H: HUMOR TO DESTRESS
Laughter has long been touted as a beneficial part of the healing process. When Norman Cousins was told he had little chance of survival, he developed his own recovery program. His positive attitude was not new to him, however. He had always been an optimist, known for his kindness to others, and his robust love of life itself. “I made the joyous discovery that ten minutes of genuine belly laughter had an anesthetic effect and would give me at least two hours of pain-free sleep,” he reported. “When the pain-killing effect of the laughter wore off, [Ellen and I] would switch on the motion picture projector again and not infrequently, it would lead to another pain-free interval.” This resulted in his 1979 book, Anatomy of an Illness.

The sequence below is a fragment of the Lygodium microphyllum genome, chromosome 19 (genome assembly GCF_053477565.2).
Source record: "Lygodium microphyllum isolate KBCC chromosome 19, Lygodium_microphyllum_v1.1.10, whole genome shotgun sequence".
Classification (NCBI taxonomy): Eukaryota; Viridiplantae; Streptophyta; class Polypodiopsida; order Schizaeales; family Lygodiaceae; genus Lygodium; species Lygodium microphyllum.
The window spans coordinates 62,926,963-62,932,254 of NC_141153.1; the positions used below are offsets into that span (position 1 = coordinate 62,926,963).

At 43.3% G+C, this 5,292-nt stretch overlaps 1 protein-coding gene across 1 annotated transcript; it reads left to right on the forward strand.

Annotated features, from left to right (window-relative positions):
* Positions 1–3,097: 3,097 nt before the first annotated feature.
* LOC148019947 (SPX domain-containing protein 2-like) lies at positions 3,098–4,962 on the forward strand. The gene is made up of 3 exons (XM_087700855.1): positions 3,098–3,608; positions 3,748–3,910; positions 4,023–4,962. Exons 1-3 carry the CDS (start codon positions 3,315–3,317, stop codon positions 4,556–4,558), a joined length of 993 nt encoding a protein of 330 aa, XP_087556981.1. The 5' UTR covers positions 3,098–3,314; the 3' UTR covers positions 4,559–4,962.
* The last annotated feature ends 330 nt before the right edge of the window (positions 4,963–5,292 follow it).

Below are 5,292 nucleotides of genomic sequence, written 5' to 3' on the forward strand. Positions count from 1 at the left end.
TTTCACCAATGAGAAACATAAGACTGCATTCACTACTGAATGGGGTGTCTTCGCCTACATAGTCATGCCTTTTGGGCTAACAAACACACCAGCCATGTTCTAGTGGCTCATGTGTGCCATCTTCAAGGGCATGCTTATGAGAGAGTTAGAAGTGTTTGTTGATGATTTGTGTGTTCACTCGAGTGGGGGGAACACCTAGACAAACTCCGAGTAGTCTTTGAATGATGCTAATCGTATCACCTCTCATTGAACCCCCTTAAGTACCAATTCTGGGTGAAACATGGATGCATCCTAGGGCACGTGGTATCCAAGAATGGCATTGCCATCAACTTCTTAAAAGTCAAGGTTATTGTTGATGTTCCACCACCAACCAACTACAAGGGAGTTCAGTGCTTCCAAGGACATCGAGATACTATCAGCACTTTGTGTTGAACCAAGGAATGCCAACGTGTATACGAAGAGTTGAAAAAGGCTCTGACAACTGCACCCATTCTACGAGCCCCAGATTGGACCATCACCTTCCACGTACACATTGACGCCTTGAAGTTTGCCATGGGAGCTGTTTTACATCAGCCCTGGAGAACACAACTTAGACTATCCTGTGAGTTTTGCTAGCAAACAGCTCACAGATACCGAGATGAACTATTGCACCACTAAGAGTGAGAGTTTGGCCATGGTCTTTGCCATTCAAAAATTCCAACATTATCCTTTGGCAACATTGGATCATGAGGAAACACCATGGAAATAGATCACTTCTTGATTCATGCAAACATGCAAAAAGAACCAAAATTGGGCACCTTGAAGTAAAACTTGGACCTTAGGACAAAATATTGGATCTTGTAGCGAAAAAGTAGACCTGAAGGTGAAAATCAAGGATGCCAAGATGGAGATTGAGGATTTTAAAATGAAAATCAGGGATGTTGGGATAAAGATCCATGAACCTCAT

Laughter and humor is also advised as a way to destress. (Although, I wouldn’t recommend laughing in an irate customer’s face as the proper way to use this technique.)
In India, and around the world, laughter clubs are springing up as a way to destress. Check out this short video clip of British actor, John Cleese, visiting India’s famous Laughter Club. At the time of viewing there were 600 clubs in India, about 800 worldwide, that met daily for a dose of fun.
Want to start your own laughter club? Here’s a site, Laughter Online University, with lots of information to get you started.
Where can you find some humor to help lighten your mood today?